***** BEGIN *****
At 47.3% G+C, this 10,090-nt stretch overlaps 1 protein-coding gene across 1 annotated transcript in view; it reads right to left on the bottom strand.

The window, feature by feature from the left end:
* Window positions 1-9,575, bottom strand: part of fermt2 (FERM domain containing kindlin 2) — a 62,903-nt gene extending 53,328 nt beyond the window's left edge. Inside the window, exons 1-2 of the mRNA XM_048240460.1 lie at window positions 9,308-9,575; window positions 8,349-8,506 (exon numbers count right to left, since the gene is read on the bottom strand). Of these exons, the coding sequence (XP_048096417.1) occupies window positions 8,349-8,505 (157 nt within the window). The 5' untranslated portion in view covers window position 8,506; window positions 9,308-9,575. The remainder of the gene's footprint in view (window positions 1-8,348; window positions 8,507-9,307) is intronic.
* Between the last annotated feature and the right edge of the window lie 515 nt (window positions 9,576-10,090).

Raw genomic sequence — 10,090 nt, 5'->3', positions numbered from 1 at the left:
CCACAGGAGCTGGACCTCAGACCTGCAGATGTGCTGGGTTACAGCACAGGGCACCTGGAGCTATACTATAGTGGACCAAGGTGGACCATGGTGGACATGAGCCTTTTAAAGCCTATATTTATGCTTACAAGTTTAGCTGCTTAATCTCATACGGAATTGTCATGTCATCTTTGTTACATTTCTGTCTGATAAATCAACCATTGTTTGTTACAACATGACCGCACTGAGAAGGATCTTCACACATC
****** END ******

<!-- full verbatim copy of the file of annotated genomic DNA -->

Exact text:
At 47.3% G+C, this 10,090-nt stretch overlaps 1 protein-coding gene across 1 annotated transcript in view; it reads right to left on the bottom strand.

The window, feature by feature from the left end:
* Window positions 1-9,575, bottom strand: part of fermt2 (FERM domain containing kindlin 2) — a 62,903-nt gene extending 53,328 nt beyond the window's left edge. Inside the window, exons 1-2 of the mRNA XM_048240460.1 lie at window positions 9,308-9,575; window positions 8,349-8,506 (exon numbers count right to left, since the gene is read on the bottom strand). Of these exons, the coding sequence (XP_048096417.1) occupies window positions 8,349-8,505 (157 nt within the window). The 5' untranslated portion in view covers window position 8,506; window positions 9,308-9,575. The remainder of the gene's footprint in view (window positions 1-8,348; window positions 8,507-9,307) is intronic.
* Between the last annotated feature and the right edge of the window lie 515 nt (window positions 9,576-10,090).

Raw genomic sequence — 10,090 nt, 5'->3', positions numbered from 1 at the left:
CCACAGGAGCTGGACCTCAGACCTGCAGATGTGCTGGGTTACAGCACAGGGCACCTGGAGCTATACTATAGTGGACCAAGGTGGACCATGGTGGACATGAGCCTTTTAAAGCCTATATTTATGCTTACAAGTTTAGCTGCTTAATCTCATACGGAATTGTCATGTCATCTTTGTTACATTTCTGTCTGATAAATCAACCATTGTTTGTTACAACATGACCGCACTGAGAAGGATCTTCACACATC